There is no evidence – or logic – behind the idea that this would reduce the number of stolen vehicles. Yet the Daily Memphian allowed this unnamed cop to push for increased confrontations between armed officers and often unarmed teens.

The person charged with raping and murdering Eliza Fletcher was arrested throughout the late 1990s, and then incarcerated for 20 years. Did Cleotha Abston’s encounters with police, beginning at age 11, make others safer?

Some will argue he should have served his full sentence of 24 years for a kidnapping conviction; Memphis Mayor Jim Strickland chose exactly that rhetorical route, blaming “a judicial system that will not punish.” But another way to frame this story is as a complete failure of the system of policing and punishment itself. 

The state had the opportunity to aid in Abston’s healing, accountability and rehabilitation from a young age when his brain was still forming. That decades of punishment through juvenile detention and prison didn’t result in more safety is an indictment of the system itself. This system absolves us of collective responsibility for violence and harm by putting those convicted of certain kinds of violence out of sight and out of mind, scapegoating and shaming them and their families and making their lives exceedingly difficult to live when they return.

Leaders such as Strickland call for more punishment when convenient, without facing the failure of the very punishments they call for. Police have been in the same pattern for decades.

What if we embraced the idea that we cannot simply send the problem of violence to rot in prison somewhere? 

Look at the evidence

We know more than we think about what does create more safety in communities. In the neighborhoods with the least violence, there is quality education, low poverty rates and high levels of community engagement through nonprofit groups. 

A dog runs past a sign against gun violence at Pillars of Faith Missionary Baptist Church in South Memphis. Photo by Andrea Morales for MLK50

Our communities are safer when we are not exploited or hyper-policed. Our communities are safer when more people have their basic needs met, including health care, mental health and addiction treatment and housing. In surveys conducted across the country in 2020 and 2021, majorities in many communities supported shifting resources from policing into these very resources (one report from Philadelphia details the results).

We also know that communities are safer when fewer guns are available – a fact many public officials ignore as they pass new laws to make guns even easier to acquire and carry. 

In communities where resources are abundant and guns are rare, a violent outburst can become an exception rather than a rule.

In indigenous communities across the globe for centuries, and in many religious communities and subcultures of oppressed peoples, practices have been developed to circle the victim and the perpetrator, supporting a cycle of healing rather than an escalation of violence.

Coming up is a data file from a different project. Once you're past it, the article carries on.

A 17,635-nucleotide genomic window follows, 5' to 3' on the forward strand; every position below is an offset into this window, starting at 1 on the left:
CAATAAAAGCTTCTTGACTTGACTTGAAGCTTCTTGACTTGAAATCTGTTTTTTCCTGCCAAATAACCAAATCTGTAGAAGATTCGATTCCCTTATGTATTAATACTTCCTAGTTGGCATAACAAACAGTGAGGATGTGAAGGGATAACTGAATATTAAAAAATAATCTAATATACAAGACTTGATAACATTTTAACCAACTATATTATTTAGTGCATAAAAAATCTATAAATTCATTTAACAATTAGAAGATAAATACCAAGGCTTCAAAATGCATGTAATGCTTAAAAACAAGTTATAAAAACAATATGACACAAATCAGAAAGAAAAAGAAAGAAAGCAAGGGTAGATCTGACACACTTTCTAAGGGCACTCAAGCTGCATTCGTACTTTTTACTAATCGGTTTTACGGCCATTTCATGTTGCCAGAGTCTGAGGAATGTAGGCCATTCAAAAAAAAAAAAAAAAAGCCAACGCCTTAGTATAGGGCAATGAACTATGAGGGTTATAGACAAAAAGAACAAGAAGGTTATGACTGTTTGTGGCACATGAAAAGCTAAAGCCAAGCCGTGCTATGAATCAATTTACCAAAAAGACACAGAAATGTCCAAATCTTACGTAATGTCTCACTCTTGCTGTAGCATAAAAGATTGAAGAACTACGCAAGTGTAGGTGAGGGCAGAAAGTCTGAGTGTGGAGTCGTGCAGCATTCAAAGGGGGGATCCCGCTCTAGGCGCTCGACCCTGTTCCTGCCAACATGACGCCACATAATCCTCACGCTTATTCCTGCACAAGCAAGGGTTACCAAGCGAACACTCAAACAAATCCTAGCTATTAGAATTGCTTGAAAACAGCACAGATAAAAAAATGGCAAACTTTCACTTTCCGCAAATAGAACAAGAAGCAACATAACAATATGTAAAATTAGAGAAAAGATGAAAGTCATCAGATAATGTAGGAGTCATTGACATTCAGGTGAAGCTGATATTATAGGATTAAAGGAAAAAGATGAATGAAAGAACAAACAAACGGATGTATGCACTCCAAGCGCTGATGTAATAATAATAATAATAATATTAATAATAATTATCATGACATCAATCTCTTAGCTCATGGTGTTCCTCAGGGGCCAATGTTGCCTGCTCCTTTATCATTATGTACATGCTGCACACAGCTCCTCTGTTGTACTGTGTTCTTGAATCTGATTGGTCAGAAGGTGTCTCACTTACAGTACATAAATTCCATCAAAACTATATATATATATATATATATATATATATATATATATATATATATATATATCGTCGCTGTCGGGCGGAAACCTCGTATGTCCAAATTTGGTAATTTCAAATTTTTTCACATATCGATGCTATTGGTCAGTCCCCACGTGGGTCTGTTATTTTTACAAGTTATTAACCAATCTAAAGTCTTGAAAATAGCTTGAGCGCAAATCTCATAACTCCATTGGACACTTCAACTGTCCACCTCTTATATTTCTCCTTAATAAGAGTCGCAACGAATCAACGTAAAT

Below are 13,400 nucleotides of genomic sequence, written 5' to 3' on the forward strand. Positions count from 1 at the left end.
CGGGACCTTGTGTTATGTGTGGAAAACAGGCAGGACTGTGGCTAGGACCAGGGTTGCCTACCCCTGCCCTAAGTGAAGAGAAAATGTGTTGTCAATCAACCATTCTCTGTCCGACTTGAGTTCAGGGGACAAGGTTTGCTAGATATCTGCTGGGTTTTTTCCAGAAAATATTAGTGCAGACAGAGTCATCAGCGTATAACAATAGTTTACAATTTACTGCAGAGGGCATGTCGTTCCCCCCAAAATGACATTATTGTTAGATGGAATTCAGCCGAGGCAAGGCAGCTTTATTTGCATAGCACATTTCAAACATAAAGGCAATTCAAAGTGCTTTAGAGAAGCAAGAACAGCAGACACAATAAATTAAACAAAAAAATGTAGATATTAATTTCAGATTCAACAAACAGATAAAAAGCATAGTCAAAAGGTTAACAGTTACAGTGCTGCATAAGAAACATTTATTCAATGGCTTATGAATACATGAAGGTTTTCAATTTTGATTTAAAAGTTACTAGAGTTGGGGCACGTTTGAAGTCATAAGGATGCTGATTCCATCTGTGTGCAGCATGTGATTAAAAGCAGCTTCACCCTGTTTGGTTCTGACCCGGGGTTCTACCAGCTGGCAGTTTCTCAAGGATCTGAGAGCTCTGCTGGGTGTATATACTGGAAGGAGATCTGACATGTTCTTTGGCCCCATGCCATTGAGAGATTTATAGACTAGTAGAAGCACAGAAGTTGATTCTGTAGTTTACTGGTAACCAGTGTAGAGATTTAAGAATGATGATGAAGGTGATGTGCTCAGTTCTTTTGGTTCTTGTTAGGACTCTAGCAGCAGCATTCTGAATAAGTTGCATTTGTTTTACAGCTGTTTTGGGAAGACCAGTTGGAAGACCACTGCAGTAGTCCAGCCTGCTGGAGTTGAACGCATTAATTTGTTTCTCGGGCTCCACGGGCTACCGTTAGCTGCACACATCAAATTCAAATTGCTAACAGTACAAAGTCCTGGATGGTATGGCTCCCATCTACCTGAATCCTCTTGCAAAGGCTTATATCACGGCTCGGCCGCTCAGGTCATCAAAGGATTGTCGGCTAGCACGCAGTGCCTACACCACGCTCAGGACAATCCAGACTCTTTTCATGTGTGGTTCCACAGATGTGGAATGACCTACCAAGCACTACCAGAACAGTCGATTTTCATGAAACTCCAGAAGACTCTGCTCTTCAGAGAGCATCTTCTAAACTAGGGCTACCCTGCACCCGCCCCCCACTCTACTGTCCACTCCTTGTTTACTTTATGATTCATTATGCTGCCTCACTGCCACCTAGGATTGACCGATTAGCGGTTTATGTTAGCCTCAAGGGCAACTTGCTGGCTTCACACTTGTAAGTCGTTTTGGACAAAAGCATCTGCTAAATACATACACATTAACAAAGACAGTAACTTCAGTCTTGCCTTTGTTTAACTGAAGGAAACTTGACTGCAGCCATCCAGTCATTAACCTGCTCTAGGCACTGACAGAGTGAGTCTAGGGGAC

Restorative and transformative justice practices ask all affected by harm to come to the table, seeking a resolution that gets at the root causes of violence and harm. These are not utopian visions but realities already being practiced in different ways across the world and throughout history.

Because we know so much about safety, journalists and residents should question police-driven solutions to violence. For example, even before the events of late 2022, elected officials called for more enforcement of Memphis’ youth curfew. Many news outlets reported this without question, even though, according to MLK50 guest columnist Mike Males, a senior researcher for the Center on Juvenile and Criminal Justicecurfews have little effect on crime. Curfew enforcement, despite being pointless, can justify the need for more police and more police funding.

What keeps us safe? We do. In 2021, MLK50 covered a brake light clinic in which DeCarcerate Memphis fixed residents’ brake lights for free to reduce the likelihood of police encounters. Youth in Memphis are organizing to create more safety by addressing youth employment. Advocates for economic justice are demanding accountability for wage theft and exploitation.

And, as we detailed in a recent event co-sponsored by MLK50 and the organization where I am a fellow, Interrupting Criminalization, we can change the narrative about safety by challenging copaganda and insisting on rigorous, sensitive and factual coverage of violence and harm.

We are responsible for not repeating police narratives or sensationalizing certain victims of violence over others, which often means diminishing the importance of Black life. We are responsible for one another’s lives.

Lewis Raven Wallace is the author and creator of “The View from Somewhere,” a book and podcast about the myth of “objectivity” in journalism. They are currently the Abolition Journalism Fellow at Interrupting Criminalization and a 2021 Ford Global Fellow. @lewispants